FAA to pool safety data

Just days before the crash of a ValuJet DC-9 in the Florida Everglades, the Federal Aviation Administration proposed an international initiative to identify safety threats before accidents occur by pooling safety-related data from all corners of the aviation industry.

Although the FAA and other groups have already made strides in analyzing safety data, the Global Analysis and Information Network (GAIN) is expected to go far beyond any other project in the scope of industry involvement and the sophistication of the information systems involved.

"This is far more important than anybody realizes," said FAA administrator David Hinson. GAIN "will have the most significant long-term, positive affect on flight safety than any other steps we have taken."

GAIN, as proposed by the FAA, would be privately owned and operated. The organization—likely an aviation consortium—would create a comprehensive network of data by working with international airlines, airline pilots, machinists and other aviation groups. The group would develop data analysis methods and disseminate its findings.

Although many issues must be addressed before GAIN takes flight—including regulatory and cultural concerns in the aviation industry—the FAA believes the project offers the best chance to prevent airline disasters by creating an "early warning system."

By using sophisticated data management techniques, GAIN will be able to identify critical data patterns and associations across different aviation segments. "The fundamental tenet is to create the ability to see problems before they become acute or fatal," Hinson said.

GAIN will take advantage of existing and evolving technology being developed for commercial data warehouse projects. This involves data mining tools for such functions as data visualization, database query, statistical analysis, patterns and text themes.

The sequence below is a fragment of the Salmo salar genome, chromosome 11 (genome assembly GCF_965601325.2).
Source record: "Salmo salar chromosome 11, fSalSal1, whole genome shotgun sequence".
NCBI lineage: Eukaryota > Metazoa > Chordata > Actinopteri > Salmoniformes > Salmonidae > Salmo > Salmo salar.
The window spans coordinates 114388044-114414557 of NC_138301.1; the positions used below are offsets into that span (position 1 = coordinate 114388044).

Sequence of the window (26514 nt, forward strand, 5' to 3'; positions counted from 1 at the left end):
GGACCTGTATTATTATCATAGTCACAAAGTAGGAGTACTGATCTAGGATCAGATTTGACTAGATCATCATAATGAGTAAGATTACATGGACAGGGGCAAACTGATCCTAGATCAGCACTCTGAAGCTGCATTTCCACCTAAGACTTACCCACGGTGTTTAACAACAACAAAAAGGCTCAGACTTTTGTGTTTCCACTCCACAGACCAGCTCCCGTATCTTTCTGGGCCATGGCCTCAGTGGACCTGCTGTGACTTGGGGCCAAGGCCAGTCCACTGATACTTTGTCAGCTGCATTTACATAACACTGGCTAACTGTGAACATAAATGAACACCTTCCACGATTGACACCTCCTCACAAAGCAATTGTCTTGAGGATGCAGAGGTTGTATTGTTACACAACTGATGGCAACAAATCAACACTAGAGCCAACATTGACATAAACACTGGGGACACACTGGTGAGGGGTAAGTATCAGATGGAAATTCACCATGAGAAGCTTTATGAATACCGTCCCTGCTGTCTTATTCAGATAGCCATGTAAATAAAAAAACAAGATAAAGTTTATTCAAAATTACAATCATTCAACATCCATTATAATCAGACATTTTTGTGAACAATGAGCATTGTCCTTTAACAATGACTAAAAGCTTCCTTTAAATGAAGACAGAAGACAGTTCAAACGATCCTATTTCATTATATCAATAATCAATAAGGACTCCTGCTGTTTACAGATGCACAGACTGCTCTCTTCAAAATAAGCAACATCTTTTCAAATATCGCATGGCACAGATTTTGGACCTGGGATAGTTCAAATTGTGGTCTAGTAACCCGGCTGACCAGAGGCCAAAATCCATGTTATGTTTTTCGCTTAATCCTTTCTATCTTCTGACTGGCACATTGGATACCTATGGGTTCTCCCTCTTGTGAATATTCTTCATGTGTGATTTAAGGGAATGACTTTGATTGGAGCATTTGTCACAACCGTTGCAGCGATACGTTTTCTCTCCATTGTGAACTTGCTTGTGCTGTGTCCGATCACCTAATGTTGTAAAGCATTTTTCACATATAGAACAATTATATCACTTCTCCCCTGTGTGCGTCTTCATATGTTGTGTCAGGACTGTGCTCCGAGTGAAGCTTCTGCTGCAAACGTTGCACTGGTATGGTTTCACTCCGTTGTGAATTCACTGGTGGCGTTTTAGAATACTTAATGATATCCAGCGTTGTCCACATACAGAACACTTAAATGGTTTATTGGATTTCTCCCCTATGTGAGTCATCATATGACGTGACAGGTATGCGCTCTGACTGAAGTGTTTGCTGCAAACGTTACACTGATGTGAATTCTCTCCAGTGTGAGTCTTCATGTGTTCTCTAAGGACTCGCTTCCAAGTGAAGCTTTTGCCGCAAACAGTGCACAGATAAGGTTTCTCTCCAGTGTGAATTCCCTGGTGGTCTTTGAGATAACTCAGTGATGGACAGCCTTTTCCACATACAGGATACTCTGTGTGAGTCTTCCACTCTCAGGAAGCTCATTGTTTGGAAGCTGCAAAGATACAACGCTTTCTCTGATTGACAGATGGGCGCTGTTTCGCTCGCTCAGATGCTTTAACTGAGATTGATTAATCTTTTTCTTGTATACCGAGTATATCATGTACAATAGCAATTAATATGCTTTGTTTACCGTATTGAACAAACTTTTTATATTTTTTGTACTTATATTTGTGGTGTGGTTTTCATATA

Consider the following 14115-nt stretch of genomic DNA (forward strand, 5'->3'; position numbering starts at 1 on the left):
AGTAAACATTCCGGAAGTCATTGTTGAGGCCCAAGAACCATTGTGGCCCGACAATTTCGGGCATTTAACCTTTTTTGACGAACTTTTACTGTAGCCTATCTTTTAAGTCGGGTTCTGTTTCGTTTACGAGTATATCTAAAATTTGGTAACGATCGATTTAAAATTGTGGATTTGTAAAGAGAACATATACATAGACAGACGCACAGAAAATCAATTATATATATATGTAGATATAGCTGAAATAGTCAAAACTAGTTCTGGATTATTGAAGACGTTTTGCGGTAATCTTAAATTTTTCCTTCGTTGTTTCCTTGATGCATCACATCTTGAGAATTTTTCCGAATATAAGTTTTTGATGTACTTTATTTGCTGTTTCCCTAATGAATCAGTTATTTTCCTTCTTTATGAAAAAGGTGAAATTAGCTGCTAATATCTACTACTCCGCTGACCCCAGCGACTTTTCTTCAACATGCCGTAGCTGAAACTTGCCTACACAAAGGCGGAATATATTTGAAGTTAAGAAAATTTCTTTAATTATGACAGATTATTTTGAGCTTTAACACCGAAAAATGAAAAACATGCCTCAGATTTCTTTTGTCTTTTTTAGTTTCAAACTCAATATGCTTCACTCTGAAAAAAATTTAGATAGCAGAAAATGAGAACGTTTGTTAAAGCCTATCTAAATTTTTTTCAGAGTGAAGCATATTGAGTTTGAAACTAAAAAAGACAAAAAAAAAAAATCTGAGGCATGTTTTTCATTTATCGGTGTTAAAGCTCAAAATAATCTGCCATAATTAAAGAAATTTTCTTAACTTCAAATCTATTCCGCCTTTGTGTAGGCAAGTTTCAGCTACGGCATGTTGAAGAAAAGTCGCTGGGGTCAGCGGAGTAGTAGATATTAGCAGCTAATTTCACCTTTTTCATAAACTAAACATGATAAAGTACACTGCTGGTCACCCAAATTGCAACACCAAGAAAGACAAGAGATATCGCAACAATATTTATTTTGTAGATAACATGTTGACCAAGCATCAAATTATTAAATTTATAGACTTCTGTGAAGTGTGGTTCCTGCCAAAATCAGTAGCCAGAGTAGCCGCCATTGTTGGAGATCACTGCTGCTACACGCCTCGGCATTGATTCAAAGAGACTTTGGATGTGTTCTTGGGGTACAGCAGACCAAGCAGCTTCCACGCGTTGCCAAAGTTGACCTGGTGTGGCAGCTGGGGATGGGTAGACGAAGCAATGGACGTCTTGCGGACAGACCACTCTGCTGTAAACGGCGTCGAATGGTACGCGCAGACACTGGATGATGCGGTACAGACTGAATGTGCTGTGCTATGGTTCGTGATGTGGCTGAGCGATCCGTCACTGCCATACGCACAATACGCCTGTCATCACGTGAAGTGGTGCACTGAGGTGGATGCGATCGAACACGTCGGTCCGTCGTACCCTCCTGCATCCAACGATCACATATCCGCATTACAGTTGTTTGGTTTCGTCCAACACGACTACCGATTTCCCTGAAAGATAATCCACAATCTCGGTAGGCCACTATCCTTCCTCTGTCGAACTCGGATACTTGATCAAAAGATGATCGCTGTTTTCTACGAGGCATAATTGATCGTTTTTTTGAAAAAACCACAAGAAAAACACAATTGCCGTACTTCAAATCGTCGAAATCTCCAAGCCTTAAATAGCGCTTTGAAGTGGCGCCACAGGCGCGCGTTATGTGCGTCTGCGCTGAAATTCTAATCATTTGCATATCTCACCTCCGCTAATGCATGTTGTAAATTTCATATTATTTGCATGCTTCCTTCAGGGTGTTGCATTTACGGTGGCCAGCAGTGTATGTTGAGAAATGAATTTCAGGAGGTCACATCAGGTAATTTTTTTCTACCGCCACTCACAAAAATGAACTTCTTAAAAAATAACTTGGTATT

GAIN will not involve a monolithic data warehouse, but a distributed network of data sources that can be drawn upon as needed. Without GAIN, many early warnings go unrecognized until an accident occurs, said Christopher Hart, assistant administrator of flight safety at the FAA. In many cases, "warning" incidents are noted by the group involved, but the data does not leaves its original database until an accident investigation.

The FAA is now looking for a trail of such clues in the ValuJet DC-9 accident. For example, the FAA last week found that the same aircraft that just crashed had been forced to abort seven different flights in the last 18 months because of mechanical malfunctions.

In particular, the FAA hopes to alleviate the human factor, in which the judgment of pilots, controllers, machinists or other personnel result in a mishap or near-mishap.

The FAA knows that the data sources GAIN needs already exist. Most aviation segments collect significant amounts of data for their own use. The aircraft themselves collect data in flight on all aspects of their operations.

More difficult is how to convince these organizations to volunteer the information. The FAA has the involvement and support of the pilots, machinists and other groups.


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